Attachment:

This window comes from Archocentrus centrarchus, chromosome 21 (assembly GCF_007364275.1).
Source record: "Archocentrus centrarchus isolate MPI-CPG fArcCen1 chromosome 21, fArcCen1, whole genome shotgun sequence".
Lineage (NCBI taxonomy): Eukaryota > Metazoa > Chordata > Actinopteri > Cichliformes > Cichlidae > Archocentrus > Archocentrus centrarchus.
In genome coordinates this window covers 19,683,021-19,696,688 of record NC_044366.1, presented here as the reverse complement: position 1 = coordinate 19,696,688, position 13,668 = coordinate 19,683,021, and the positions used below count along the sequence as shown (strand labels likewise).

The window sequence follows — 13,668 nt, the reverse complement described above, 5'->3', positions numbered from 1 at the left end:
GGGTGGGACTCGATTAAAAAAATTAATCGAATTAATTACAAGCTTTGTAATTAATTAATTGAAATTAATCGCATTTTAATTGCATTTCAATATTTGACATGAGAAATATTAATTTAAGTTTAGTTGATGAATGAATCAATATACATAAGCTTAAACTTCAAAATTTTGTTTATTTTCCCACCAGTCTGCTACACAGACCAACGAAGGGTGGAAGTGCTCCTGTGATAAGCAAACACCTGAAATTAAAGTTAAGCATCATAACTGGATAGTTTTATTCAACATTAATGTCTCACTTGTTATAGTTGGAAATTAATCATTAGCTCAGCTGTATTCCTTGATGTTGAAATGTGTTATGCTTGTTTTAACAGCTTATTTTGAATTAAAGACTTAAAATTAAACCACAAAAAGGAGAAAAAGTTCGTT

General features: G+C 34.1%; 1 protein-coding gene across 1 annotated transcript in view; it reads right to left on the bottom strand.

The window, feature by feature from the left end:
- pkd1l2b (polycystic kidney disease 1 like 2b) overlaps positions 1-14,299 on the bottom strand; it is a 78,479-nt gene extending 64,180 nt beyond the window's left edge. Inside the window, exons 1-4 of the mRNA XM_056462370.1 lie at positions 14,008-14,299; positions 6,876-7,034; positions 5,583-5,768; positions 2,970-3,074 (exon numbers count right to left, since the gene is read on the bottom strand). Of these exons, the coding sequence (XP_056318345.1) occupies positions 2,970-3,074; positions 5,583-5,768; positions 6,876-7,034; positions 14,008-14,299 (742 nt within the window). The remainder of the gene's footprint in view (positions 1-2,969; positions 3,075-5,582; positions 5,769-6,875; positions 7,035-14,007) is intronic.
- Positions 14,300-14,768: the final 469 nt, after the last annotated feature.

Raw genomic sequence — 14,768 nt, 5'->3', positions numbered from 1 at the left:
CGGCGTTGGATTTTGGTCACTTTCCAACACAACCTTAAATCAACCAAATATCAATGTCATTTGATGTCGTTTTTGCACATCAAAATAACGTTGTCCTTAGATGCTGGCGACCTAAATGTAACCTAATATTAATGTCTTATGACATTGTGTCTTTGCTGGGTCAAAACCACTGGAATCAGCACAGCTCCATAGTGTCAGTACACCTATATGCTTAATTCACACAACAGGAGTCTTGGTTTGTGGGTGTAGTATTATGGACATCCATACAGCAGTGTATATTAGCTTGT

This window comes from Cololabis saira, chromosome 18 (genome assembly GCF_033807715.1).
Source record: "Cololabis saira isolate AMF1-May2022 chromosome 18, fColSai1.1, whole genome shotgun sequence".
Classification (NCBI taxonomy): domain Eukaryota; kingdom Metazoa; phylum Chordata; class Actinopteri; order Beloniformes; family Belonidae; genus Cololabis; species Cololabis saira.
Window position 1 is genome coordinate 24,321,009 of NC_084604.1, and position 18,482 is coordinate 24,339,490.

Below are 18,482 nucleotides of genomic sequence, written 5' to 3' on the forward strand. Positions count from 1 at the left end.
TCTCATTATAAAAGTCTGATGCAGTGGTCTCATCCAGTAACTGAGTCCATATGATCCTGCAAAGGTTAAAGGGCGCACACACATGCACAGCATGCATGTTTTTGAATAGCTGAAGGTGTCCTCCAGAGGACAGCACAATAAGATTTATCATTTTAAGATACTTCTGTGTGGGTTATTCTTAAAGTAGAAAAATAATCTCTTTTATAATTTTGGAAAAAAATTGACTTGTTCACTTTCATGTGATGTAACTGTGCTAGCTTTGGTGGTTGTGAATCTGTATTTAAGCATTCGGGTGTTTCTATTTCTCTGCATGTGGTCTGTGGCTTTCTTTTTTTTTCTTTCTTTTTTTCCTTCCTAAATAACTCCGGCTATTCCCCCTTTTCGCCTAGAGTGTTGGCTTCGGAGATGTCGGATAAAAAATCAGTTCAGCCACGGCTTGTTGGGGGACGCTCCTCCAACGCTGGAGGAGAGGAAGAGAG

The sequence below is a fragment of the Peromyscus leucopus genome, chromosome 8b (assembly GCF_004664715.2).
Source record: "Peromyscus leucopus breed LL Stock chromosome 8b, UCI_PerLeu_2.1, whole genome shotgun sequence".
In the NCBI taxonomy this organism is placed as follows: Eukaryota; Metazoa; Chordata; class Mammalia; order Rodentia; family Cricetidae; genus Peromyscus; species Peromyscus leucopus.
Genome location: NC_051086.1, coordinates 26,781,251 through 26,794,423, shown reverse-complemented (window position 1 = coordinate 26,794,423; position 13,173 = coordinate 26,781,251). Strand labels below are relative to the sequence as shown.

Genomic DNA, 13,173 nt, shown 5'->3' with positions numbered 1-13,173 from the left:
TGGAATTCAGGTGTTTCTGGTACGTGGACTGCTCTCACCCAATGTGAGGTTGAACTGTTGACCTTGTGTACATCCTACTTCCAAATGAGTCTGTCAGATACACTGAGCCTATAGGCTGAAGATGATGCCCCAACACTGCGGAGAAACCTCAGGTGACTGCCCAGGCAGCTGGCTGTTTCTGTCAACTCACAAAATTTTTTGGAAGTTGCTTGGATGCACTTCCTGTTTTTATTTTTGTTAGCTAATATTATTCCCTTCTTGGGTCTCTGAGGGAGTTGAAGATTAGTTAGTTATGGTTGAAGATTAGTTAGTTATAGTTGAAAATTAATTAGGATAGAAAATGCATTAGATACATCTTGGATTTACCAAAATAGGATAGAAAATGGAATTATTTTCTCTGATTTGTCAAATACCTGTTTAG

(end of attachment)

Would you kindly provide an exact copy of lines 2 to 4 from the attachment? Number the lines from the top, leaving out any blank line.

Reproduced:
Source record: "Archocentrus centrarchus isolate MPI-CPG fArcCen1 chromosome 21, fArcCen1, whole genome shotgun sequence".
Lineage (NCBI taxonomy): Eukaryota > Metazoa > Chordata > Actinopteri > Cichliformes > Cichlidae > Archocentrus > Archocentrus centrarchus.
In genome coordinates this window covers 19,683,021-19,696,688 of record NC_044366.1, presented here as the reverse complement: position 1 = coordinate 19,696,688, position 13,668 = coordinate 19,683,021, and the positions used below count along the sequence as shown (strand labels likewise).